Then there’s being a woman in love with another woman which would have been even more difficult on poor Emily. All things considered, it’s not hard to see why she may have seemed cranky at times. The love between Emily and Susan (Ziegler), her muse, had to be hidden. This being the case, no one but Susan would have seen her at her most lively and happy. For the era, Emily was anything but what she was expected to be. She was unapologetically selfish when it came to who she loved and who she spent her time with. She loved Susan wildly but had to live the ruse. She was willing to accept it because Susan married her brother, Austin (Seal), which meant they would always be near one another without being accused of anything. Emily is upset about the marriage at first but realizes Susan did it not to be with Austin, but to be with her. As teenagers, young women stole kisses when they could. Now, as adults living next to one another, they could still do the same… undetected.

There are so many creative and shamelessly open scenes in this movie that not only reveal to us how Emily worked but who she was on the inside. Especially when it came to love. She had jealous moments, was intelligent, strong and had a great sense of humor. This woman wrote poetry with the same passion she reserved only for Susan. It’s a shame that a puny amount of her poems was actually published while she was alive. It’s unfortunate that she never got to see how she influenced others. You’ll learn more about this in the postscript before the credits. ‘Wild Nights With Emily’ is an amusing movie and it’s playful. It’s original, captivating and engaging. I recommend it highly.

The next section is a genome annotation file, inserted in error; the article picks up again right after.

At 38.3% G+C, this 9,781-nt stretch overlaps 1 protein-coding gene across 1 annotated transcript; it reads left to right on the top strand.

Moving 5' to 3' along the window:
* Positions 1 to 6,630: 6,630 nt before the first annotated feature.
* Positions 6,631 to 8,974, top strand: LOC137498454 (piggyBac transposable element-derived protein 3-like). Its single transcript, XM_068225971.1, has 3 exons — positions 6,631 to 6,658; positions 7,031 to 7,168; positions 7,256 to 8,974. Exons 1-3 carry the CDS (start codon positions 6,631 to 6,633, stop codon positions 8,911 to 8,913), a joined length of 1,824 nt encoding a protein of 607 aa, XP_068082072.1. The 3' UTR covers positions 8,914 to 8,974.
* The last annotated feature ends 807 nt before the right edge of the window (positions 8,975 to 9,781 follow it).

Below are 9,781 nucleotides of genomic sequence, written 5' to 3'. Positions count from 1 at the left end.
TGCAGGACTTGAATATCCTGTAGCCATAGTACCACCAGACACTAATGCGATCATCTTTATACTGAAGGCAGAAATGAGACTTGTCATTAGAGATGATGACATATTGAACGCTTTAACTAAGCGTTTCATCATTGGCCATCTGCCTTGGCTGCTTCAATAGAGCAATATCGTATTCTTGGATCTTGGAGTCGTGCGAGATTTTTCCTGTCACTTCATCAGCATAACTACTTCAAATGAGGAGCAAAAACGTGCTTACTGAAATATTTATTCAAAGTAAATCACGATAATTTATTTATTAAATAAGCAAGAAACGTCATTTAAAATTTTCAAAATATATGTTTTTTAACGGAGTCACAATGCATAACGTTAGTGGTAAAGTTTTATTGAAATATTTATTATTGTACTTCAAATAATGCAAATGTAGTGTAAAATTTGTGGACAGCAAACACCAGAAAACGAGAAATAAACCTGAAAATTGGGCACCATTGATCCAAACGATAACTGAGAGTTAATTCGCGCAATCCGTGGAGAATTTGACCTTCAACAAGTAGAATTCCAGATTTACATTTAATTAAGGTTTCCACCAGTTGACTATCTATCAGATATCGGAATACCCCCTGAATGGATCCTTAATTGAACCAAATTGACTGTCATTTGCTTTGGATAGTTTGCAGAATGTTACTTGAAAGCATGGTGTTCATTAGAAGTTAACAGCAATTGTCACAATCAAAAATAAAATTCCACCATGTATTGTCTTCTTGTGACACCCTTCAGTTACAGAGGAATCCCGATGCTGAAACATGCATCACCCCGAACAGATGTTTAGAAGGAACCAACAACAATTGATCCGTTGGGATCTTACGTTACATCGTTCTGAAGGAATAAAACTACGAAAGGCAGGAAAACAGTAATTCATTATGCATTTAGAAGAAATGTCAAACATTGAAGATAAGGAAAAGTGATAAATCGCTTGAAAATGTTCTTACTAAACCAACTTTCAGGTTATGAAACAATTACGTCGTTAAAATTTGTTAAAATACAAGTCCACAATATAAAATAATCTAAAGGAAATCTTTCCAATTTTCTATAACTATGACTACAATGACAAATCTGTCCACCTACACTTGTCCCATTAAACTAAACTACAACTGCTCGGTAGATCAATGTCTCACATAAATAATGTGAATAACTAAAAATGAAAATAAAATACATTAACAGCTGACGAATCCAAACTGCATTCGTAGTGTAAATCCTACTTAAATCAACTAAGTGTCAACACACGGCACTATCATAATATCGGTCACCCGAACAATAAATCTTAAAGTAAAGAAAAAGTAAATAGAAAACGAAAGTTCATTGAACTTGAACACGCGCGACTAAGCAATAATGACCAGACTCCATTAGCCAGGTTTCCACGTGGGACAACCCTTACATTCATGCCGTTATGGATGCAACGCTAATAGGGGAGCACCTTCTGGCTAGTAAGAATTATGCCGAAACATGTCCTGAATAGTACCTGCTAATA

*Opening today at Harkins Camelview Fashion Square

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The Invisibles opening at Harkins Shea

 A Greenwich Entertainment release


Official Selection: New York Jewish Film Festival 2018 (Presented by The Jewish Museum & The Film Society of Lincoln Center)

Winner: Audience Favorite World Cinema, Mill Valley Film Festival 2018 

While Goebbels infamously declared Berlin “free of Jews” in 1943, 1,700 managed to survive in the Nazi capital. Claus Räfle’s gripping docudrama traces the stories of four real-life survivors who learned to hide in plain sight. Moving between cinemas, cafés and safe houses, they dodged Nazi officials and a dense network of spies and informants. Yet their prudence was at odds with their youthful recklessness, prompting them to join the resistance, forge passports, or pose as Aryan war widows. Masterfully weaving these story threads together, The Invisibles is a testament to the resourcefulness, willpower and sheer chance needed to survive against incredible odds. 

“What “Invisibles” documents and dramatizes is really pretty darned incredible.” —The Epoch Times

“Fascinating, true story of four Jews who were among the thousands who survived the Holocaust by hiding out in Berlin…plays like a thriller but is all the more remarkable for being true…keeps you on the edge of your seat.” — The Jerusalem Post